Patient motivations for non-adherence to lung cancer screening in a military population

Kenneth P. Seastedt*, Michael J. Luca, Jared L. Antevil, Robert F. Browning, Philip S. Mullenix, Junewai L. Reoma, Sean A. McKay

*Corresponding author for this work

Research output: Contribution to journalArticlepeer-review

4 Scopus citations


Background: Lung cancer remains the leading cause of cancer deaths in the United States, and lung cancer screening has been shown to decrease this mortality. Adherence to lung cancer screening is paramount to realize the mortality benefit, and reported adherence rates vary widely. Few reports address non-adherence to screening, and our study sought to understand the non-compliant patients in our military population. Methods: This Institutional Review Board approved retrospective review of patients enrolled in our screening program from 2013-2019 identified patients who failed to obtain a subsequent Low Dose CT scan (LDCT) within 15 months of their prior scan. Attempts were made to contact these patients and elucidate motivations for non-adherence via telephone. Results: Of the 242 patients enrolled, 183 (76%) patients were adherent to the protocol. Significant predictors of non-adherence versus adherence were younger age (P=0.008), female sex (P=0.005), and enlisted officer rank (P=0.03). There was no difference with regards to race, smoking status, pack-years, negative screens, lung-RADS level, or nodule size. 31 (52%) non-adherent patients were contacted, and 24 (77%) reported their reason for non-adherence was lack of follow-up for a LDCT. Twenty (64%) were interested in re-enrollment. Of the total screening cohort, 15 interventions were performed, with lung cancer identified in 5 (2%)-a 67% false positive rate. One stage IV lung cancer was found in a non-adherent patient who re-enrolled. Conclusions: Lack of perceived contact for follow-up was expressed as the primary reason for noncompliance in our screening program. Compliance is critical to the efficacy of any screening modality, and adherence rates to lung cancer screening may be increased through improved contact with patients via multiple avenues (i.e., phone, email, and letter). There is benefit in contacting non-adherent patients as high rates of re-enrollment are possible.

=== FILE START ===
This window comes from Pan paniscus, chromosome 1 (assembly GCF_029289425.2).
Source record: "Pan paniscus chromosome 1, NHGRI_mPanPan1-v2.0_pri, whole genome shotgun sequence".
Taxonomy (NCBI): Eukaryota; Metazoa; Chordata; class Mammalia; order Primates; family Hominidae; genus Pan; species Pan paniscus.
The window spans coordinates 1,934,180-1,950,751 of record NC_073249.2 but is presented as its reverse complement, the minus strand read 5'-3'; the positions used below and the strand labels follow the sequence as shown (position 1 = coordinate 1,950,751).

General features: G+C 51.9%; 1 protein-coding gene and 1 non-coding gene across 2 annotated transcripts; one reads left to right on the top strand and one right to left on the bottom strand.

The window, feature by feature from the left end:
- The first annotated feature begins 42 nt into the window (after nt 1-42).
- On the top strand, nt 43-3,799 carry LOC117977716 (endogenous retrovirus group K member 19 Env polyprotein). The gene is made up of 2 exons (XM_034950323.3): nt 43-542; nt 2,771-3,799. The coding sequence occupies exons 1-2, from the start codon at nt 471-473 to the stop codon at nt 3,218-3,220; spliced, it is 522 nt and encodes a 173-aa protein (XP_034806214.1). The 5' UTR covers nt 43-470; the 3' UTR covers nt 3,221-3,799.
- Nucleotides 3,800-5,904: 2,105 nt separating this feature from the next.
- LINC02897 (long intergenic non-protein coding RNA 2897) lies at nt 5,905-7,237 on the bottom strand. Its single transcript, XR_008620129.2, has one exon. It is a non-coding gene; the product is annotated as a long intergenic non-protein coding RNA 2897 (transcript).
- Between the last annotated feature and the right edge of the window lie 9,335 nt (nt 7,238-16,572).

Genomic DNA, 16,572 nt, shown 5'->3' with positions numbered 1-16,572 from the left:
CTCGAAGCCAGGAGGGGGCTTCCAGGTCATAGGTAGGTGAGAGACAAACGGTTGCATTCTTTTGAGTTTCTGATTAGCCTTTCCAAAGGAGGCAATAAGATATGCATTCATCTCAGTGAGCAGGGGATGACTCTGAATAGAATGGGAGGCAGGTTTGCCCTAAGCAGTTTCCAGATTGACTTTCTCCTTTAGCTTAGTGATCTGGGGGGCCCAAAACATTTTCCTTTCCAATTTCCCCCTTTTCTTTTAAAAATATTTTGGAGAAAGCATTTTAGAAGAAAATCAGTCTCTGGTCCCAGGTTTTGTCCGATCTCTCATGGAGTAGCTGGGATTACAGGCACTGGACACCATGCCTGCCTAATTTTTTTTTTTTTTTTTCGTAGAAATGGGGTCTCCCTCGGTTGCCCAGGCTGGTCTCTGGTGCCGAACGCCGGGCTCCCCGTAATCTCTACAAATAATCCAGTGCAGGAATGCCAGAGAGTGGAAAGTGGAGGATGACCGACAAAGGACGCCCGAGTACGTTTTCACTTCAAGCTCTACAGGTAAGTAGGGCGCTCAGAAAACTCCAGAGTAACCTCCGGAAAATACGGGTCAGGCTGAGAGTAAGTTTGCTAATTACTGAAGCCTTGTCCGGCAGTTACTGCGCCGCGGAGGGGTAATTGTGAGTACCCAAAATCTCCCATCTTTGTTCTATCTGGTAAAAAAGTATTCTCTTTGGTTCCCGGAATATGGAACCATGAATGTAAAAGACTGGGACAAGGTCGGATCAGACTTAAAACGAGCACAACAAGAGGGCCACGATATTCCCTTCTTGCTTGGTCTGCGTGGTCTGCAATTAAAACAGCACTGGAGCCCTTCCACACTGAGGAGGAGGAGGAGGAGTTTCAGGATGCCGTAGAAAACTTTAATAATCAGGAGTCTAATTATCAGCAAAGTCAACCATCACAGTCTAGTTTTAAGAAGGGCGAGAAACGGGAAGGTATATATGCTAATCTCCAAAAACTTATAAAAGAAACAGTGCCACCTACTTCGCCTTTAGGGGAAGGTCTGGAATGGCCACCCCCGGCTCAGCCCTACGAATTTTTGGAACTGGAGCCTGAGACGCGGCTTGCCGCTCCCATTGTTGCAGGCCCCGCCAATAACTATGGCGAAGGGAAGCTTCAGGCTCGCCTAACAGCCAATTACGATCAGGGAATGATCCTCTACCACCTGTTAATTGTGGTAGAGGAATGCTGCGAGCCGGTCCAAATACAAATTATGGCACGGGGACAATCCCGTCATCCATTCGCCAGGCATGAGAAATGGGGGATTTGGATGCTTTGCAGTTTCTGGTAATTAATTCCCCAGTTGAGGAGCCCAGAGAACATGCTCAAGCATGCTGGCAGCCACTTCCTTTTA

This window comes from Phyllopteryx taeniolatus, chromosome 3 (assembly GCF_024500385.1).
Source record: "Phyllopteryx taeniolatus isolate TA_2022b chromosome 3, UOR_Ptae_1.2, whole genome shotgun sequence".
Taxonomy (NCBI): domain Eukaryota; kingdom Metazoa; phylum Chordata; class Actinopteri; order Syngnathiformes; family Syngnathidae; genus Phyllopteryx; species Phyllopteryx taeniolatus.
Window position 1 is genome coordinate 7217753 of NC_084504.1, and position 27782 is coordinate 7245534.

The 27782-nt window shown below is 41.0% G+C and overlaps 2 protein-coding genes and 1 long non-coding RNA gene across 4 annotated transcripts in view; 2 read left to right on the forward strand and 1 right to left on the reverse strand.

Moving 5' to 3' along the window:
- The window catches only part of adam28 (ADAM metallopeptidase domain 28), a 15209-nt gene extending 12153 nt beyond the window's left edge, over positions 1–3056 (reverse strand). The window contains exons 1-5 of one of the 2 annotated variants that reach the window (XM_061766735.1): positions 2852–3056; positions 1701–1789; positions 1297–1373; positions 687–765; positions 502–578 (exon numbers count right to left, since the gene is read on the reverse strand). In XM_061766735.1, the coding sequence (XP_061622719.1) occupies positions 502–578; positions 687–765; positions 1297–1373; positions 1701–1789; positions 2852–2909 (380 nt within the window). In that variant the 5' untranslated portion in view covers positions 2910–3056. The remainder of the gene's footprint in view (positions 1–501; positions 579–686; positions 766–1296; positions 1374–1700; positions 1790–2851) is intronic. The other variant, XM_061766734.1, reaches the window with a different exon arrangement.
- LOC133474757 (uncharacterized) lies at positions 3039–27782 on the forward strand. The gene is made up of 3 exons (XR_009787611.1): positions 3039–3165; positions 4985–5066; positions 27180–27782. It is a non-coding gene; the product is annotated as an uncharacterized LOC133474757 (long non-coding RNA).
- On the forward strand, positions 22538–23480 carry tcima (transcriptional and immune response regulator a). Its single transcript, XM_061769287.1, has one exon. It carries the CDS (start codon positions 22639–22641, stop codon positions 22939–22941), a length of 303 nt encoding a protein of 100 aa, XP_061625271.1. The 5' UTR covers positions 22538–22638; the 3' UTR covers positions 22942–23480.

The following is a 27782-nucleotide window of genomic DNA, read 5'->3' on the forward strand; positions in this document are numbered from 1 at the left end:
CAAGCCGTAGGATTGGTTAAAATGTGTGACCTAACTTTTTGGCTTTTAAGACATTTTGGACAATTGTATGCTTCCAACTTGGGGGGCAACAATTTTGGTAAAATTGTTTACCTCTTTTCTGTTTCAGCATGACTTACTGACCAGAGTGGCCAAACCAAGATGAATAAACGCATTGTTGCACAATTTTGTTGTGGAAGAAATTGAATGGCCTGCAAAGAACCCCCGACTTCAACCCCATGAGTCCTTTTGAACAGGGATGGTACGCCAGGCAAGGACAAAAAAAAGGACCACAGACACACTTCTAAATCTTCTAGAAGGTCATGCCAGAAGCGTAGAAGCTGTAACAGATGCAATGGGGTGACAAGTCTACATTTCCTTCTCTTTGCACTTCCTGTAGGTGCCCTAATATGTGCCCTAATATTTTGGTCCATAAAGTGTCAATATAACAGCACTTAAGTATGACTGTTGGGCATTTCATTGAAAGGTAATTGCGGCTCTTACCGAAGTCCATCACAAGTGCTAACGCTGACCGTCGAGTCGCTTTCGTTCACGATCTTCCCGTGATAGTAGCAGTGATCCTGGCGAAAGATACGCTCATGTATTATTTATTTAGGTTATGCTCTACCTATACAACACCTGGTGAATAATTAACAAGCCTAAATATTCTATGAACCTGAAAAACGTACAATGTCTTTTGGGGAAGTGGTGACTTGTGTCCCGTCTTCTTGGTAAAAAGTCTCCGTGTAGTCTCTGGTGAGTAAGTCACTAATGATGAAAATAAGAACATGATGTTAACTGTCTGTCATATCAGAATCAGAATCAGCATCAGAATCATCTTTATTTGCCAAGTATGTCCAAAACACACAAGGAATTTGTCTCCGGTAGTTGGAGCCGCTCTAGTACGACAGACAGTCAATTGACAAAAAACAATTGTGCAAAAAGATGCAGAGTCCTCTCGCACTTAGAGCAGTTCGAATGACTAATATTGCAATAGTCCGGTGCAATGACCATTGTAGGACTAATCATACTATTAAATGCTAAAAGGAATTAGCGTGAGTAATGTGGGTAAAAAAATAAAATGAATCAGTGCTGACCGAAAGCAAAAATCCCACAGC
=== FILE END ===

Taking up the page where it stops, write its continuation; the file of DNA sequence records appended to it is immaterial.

Original languageEnglish
Pages (from-to)5916-5924
Number of pages9
JournalJournal of Thoracic Disease
Issue number10
StatePublished - Oct 2020
Externally publishedYes


  • Adherence
  • Enrollment
  • Low dose CT scan (LDCT)
  • Lung cancer screening
  • Smoking


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